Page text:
Relevantly, given the previous article, S2′s popular MOBA Heroes Of Newerth has been revamped for its 3.0 iteration, which overhauls numerous aspects of the game, including the UI. Importantly for the game’s ongoing survival the game also introduces a bunch more player-welcoming tools, such as walkthroughs for newbies, a series of hint videos in “the Learnatorium” and new bots to practice against before you brave the horrors of actual PvP. This looks like a pretty big step for the game, and also includes redesigned heroes and maps to refresh the whole experience. I’ve posted some of S2′s numerous dev diaries below, as well as their new concept-art montage lore trailer. It remains free to play, of course. (more…)
In the grand scheme of MOBAs, Ironclad’s Sins of a Dark Age is quite the bold thing. AI directors, random rule-rewriting quests, and other RPG-influenced, flow-shattering shenanigans? This certainly isn’t DOTA 2.5 or Assortment of Apologues, and it’s not trying to be. But at one point, it was doing its damndest to be so much more. Unfortunately, the RTS-style base-building and commanding didn’t pan out, and Ironclad scratched them almost entirely. But according to studio director and co-owner Blair Fraser, his MOBA’s retching rejection of all things RTS is indicative of much larger problems for both genres. One, he argues, is on its death bed, and the other could be following suit if it doesn’t start blazing new trails.
You know, for all their Poseidon-defying majesty, there aren’t actually that many games about boats. I mean, sure, there are some sims, and World of Warships is on the way at some point, but the most recent high profile bout of virtual Boat-Fu that springs to my mind is, um, Assassin’s Creed III. And those parts were super great! The rest? Not so much. But still, we need more boat games. That is my decree. And Paradox, ever the opportunistic purveyor of digital delights, has decided to heed my call. With itsy bitsy baby toy boats. They’re BIG baby boats, though. Somehow. I mean, the name Leviathan: Warships doesn’t really conjure up images of rubber duckies and bubble wand adventures, now does it? But then, it also doesn’t really make me think of turn-based strategy, even though that’s exactly what it is.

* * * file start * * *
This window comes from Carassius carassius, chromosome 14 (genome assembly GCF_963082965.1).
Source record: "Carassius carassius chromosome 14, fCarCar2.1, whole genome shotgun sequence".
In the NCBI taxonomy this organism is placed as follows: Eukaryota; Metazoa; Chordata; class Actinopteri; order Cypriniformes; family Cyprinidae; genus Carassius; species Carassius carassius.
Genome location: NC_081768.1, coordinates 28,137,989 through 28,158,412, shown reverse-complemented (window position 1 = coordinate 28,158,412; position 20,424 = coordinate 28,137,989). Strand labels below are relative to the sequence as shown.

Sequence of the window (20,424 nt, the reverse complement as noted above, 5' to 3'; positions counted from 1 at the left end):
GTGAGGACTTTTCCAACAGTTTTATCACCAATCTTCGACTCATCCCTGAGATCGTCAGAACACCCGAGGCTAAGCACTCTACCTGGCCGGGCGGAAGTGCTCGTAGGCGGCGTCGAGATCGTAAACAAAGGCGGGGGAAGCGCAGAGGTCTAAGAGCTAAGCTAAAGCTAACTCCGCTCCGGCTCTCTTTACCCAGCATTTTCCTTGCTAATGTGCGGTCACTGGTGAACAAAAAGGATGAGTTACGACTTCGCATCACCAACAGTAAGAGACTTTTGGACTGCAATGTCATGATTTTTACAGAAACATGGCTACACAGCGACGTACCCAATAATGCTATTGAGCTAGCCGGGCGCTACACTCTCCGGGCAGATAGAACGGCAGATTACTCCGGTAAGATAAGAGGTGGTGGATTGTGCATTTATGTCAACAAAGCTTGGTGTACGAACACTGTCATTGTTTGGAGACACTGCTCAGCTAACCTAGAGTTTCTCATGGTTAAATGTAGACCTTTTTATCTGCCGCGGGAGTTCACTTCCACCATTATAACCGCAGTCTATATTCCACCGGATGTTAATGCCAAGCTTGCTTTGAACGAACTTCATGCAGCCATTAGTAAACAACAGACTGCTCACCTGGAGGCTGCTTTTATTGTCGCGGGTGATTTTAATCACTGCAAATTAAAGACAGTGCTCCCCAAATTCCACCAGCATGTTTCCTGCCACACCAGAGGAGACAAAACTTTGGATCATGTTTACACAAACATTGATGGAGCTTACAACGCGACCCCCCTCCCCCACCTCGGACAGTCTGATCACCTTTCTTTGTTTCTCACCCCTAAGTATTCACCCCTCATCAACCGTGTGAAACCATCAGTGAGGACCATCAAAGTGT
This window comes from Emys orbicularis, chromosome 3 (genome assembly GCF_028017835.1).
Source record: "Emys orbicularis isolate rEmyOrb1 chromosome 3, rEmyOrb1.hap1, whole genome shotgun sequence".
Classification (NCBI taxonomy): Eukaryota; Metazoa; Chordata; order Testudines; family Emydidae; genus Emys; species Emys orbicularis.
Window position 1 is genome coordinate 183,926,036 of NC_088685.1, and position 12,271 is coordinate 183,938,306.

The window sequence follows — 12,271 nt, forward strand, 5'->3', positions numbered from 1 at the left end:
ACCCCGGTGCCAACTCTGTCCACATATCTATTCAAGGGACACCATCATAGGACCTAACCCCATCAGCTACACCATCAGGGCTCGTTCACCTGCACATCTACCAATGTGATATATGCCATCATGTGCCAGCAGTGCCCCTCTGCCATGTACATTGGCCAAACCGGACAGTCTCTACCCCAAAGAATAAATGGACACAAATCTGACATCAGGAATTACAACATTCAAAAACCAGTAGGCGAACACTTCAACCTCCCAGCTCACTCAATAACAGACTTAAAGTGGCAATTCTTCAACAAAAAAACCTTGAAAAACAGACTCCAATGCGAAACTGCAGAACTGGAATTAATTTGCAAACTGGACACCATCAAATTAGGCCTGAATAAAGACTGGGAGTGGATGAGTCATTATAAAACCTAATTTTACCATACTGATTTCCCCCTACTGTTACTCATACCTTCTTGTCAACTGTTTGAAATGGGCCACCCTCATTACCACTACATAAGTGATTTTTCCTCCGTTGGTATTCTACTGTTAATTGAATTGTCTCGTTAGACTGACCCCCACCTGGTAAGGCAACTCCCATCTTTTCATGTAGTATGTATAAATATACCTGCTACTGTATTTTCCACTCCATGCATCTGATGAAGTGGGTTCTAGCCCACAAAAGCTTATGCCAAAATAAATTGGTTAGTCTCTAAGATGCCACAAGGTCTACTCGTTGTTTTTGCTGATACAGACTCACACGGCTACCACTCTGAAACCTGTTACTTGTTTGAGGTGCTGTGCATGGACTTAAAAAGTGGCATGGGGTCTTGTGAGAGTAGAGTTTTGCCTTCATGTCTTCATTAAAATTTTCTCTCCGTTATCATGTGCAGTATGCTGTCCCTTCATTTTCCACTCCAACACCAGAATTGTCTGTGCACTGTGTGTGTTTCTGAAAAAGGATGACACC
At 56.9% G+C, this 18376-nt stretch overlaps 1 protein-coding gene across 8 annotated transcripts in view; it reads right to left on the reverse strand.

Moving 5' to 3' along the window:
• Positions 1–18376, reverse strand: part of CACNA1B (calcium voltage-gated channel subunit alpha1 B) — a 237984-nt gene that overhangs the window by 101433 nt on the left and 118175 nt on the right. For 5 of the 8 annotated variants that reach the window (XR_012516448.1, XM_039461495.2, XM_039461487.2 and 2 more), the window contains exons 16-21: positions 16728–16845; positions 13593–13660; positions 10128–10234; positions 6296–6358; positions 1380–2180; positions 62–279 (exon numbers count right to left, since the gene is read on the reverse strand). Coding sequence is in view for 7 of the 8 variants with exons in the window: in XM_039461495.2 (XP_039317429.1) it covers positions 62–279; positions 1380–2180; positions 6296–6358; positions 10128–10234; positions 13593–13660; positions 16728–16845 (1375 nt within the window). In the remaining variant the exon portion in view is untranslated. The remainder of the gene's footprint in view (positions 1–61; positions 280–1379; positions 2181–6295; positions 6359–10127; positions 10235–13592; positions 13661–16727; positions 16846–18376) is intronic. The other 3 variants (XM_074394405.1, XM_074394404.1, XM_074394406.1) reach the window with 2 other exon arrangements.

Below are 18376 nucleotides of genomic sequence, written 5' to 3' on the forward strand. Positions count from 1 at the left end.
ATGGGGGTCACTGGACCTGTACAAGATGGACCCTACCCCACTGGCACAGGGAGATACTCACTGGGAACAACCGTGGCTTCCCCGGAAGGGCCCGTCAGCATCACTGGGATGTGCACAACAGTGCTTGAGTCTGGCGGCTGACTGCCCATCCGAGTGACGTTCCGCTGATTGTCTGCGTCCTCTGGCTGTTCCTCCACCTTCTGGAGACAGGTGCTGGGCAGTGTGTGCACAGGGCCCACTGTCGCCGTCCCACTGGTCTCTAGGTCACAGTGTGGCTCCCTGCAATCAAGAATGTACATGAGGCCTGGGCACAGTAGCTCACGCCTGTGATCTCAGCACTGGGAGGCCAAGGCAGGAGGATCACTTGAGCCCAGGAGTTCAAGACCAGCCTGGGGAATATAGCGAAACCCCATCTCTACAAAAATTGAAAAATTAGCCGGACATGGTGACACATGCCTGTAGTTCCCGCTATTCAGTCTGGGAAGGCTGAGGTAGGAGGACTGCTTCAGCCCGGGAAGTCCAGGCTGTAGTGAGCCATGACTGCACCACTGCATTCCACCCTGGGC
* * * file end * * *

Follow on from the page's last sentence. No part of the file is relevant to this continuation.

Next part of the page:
Sometimes, it takes a true visionary to notice a gaping hole in the entertainment landscape and jam a cork into it, quivering with purpose. Who’d have thought BioShock would work except Ken Levine? Or heck, even Mario’s a positively mad idea on paper. And jeez, whoever first suggested we should try stuffing tiny, pixelated games into monitors was probably insane on some level. So who am I to say Legend of the Knightwasher – which is, in fact, about a washing machine who’s also a medieval knight – won’t take the world by storm in the same fashion? It’s just crazy enough to be the next big thing. Or maybe just the next small thing, but clad in glorious, gleaming plate that’s probably gone through at least three rinse cycles. Either way, it looks positively bonkers. Trailer after the break.
American McGee’s positioned himself as quite a polarizing figure within the gaming industry, but – success or horrific crash-and-burn failure – you can’t knock his imagination. And while the recently released Akaneiro: Demon Hunters‘ blend of Japanese folklore and Little Red Riding Hood at least looks quite attractive, it’s another fairytale fusion that put him on the map. American McGee’s Alice raised quite the stir when it was released back in 2000, and Alice: Madness Returns‘ world was brilliantly realized, if not always fun to be in. But they sort of came out 11 years apart, so really, what are the odds we’ll get another anytime soon? Well, actually pretty good, if McGee get his McWay. The main thing stopping him? EA, of course. He explained the situation during a recent interview with RPS.